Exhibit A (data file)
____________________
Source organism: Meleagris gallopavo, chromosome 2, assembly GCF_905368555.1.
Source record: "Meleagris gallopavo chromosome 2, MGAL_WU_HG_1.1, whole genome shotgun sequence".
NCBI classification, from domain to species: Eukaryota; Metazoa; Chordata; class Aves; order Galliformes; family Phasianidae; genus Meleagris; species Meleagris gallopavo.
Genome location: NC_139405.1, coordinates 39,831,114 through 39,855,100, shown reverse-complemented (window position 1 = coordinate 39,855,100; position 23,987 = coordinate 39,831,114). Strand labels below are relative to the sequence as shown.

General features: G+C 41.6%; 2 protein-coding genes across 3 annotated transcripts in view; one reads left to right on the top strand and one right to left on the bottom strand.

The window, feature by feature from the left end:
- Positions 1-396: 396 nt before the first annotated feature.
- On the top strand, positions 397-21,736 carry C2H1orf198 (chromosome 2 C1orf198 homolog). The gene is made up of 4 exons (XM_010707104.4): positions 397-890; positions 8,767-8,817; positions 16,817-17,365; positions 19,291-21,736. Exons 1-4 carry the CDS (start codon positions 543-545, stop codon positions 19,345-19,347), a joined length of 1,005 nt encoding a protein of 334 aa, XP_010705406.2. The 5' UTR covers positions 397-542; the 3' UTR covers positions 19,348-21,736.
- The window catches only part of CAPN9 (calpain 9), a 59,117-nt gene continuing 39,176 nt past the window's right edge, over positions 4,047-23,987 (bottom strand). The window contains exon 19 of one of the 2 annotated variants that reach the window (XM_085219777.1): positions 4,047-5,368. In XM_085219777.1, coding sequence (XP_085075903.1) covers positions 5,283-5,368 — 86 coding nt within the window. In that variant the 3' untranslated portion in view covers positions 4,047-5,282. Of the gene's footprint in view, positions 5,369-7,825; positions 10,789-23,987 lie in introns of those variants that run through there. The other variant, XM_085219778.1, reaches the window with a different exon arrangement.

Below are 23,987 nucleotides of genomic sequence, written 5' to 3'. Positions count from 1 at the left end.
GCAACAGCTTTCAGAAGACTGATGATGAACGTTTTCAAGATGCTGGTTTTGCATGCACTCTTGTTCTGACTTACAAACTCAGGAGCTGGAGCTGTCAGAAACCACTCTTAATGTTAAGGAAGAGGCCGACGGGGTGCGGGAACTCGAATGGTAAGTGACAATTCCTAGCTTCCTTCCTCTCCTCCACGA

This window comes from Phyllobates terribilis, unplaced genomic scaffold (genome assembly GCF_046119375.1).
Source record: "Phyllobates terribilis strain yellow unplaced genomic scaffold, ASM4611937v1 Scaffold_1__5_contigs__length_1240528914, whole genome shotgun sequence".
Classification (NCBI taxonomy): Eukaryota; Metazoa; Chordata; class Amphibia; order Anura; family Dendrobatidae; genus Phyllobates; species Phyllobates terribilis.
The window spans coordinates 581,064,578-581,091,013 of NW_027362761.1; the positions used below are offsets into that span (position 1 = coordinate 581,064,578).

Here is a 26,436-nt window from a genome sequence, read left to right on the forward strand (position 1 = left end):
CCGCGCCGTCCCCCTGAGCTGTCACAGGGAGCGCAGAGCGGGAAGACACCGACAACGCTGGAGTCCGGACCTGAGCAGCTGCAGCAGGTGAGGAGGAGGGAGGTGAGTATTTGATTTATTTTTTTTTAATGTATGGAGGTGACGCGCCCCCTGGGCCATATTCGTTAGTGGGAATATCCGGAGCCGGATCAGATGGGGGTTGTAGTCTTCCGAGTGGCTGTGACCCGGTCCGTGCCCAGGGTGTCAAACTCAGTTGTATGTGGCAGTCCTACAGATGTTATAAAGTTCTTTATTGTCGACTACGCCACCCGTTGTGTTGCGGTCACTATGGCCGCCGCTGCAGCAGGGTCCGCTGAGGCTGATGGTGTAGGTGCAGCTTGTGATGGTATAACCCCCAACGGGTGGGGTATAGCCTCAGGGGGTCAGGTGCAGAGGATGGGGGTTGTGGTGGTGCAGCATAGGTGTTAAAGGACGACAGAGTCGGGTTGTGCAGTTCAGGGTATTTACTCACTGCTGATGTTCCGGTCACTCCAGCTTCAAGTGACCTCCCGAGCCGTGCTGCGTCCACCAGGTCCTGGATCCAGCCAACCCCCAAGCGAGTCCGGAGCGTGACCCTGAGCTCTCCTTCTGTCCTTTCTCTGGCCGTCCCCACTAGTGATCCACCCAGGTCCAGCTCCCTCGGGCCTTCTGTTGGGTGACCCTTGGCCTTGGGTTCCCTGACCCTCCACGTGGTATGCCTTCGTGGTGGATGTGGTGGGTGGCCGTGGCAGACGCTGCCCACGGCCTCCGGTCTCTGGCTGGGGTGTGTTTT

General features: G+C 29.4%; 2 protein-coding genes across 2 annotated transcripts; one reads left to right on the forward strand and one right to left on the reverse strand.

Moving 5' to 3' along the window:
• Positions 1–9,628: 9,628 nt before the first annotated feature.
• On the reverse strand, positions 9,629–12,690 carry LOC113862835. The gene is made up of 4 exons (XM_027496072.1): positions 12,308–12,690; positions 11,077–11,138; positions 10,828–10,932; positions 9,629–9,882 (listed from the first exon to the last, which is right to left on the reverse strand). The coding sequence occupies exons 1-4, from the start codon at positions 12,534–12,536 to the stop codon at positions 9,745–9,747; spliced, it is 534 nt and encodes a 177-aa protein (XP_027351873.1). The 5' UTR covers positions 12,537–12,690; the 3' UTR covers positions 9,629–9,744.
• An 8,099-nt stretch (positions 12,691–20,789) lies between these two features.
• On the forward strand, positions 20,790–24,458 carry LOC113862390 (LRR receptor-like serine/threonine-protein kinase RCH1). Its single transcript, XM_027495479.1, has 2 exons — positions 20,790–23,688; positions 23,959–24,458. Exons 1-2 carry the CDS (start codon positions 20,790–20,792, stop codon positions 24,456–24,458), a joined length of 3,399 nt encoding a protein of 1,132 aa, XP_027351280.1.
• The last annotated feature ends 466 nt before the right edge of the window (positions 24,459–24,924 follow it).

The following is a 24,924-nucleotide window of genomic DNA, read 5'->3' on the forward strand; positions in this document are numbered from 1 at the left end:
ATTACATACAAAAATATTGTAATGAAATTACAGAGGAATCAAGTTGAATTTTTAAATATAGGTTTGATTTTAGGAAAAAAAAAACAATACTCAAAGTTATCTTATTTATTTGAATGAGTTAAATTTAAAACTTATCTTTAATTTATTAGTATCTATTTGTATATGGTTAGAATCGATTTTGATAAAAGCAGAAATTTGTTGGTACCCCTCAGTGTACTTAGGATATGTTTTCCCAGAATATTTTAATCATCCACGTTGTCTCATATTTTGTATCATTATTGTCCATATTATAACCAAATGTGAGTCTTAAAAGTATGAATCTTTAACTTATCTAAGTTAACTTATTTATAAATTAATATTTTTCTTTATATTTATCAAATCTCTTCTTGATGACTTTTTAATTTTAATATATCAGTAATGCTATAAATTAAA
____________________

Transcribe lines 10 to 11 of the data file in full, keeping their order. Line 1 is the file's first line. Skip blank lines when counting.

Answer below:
Below are 23,987 nucleotides of genomic sequence, written 5' to 3'. Positions count from 1 at the left end.
GCAACAGCTTTCAGAAGACTGATGATGAACGTTTTCAAGATGCTGGTTTTGCATGCACTCTTGTTCTGACTTACAAACTCAGGAGCTGGAGCTGTCAGAAACCACTCTTAATGTTAAGGAAGAGGCCGACGGGGTGCGGGAACTCGAATGGTAAGTGACAATTCCTAGCTTCCTTCCTCTCCTCCACGA